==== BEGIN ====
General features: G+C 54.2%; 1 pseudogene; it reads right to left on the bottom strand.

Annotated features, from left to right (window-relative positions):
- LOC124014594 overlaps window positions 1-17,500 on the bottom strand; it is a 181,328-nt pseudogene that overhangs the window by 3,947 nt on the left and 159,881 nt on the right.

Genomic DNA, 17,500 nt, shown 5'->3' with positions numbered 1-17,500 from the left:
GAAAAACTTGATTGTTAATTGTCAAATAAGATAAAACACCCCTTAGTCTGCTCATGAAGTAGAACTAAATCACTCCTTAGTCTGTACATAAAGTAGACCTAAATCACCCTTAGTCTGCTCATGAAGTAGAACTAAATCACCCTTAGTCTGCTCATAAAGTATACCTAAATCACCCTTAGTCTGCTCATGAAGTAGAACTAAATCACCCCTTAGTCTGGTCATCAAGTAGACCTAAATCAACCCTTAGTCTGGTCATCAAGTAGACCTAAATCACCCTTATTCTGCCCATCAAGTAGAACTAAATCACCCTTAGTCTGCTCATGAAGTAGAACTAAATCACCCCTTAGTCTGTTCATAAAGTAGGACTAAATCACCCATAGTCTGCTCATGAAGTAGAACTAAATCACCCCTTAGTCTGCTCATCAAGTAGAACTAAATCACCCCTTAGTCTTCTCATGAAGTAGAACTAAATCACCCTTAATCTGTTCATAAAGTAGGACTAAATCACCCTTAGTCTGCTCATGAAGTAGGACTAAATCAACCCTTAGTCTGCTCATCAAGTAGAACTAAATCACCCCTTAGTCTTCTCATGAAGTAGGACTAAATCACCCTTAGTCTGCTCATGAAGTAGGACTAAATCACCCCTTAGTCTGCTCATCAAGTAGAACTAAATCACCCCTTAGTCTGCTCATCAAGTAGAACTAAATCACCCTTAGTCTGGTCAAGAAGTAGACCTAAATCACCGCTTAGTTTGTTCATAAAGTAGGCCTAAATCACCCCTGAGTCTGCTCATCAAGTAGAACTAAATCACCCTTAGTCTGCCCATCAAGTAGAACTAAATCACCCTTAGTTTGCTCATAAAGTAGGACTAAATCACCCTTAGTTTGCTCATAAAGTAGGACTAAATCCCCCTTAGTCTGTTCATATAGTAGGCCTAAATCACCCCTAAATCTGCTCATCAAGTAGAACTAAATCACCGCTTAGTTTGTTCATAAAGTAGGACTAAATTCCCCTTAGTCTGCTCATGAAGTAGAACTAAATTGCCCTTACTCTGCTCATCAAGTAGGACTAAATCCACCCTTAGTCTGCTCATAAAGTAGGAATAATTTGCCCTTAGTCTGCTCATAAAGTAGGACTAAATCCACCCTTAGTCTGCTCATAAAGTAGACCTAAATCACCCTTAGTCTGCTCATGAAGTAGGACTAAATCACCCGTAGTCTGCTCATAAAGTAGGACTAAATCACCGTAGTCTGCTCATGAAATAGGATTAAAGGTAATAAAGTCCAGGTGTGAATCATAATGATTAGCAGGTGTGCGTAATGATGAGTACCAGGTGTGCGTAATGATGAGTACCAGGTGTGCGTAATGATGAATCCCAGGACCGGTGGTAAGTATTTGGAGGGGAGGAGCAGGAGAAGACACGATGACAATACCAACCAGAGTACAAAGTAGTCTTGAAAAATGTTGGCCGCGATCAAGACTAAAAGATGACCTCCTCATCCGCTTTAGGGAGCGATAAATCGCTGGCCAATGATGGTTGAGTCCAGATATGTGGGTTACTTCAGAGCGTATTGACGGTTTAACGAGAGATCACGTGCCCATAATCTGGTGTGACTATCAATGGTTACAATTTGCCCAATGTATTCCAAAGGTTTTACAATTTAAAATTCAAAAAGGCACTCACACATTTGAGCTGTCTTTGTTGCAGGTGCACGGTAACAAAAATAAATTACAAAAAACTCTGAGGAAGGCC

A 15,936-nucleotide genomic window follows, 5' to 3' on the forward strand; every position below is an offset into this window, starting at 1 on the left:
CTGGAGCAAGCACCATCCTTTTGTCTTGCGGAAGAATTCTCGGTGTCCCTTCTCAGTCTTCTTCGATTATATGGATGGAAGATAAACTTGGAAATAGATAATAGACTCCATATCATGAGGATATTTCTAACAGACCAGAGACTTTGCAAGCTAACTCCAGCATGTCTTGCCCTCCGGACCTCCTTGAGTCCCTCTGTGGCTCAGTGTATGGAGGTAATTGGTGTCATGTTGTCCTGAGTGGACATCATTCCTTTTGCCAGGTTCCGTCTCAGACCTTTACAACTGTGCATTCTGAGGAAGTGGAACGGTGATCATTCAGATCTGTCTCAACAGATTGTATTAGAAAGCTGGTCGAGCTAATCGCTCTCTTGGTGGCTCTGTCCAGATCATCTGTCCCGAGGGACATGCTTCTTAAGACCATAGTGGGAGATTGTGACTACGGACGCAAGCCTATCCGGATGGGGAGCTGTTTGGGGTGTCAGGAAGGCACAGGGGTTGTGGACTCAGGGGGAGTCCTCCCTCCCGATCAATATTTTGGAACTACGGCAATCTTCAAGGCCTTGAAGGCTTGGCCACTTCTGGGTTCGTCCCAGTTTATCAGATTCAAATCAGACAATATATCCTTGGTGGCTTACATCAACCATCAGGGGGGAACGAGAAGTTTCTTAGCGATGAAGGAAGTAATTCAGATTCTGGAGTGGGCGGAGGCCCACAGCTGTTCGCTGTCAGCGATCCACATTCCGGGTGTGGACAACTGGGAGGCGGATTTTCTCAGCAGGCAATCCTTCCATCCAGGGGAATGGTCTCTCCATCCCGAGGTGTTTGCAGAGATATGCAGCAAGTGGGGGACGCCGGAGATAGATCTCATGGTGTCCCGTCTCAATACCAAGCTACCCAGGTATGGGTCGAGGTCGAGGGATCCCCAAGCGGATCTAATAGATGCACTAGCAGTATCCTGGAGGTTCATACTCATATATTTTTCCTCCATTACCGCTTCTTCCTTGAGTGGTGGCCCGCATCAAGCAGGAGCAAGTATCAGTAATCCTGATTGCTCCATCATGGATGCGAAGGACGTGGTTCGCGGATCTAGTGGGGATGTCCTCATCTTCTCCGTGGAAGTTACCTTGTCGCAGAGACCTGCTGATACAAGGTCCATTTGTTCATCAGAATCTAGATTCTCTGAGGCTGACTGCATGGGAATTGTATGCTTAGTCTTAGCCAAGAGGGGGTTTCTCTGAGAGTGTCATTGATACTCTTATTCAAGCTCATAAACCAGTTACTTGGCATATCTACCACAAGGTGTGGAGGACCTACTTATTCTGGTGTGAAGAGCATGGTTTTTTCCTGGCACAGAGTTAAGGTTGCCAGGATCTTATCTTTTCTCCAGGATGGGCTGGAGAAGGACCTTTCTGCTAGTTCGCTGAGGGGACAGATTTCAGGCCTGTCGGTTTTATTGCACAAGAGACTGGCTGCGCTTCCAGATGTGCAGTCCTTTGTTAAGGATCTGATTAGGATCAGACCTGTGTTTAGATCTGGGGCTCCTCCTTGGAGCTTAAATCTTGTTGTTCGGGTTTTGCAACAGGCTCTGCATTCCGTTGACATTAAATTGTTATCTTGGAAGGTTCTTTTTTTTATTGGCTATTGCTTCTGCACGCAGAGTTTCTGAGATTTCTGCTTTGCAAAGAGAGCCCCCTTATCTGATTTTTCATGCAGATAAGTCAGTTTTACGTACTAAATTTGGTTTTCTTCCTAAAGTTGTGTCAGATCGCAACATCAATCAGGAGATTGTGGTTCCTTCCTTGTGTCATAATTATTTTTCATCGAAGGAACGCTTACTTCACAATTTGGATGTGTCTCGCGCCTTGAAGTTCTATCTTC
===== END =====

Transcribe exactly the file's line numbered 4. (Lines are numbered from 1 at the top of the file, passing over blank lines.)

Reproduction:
Genomic DNA, 17,500 nt, shown 5'->3' with positions numbered 1-17,500 from the left: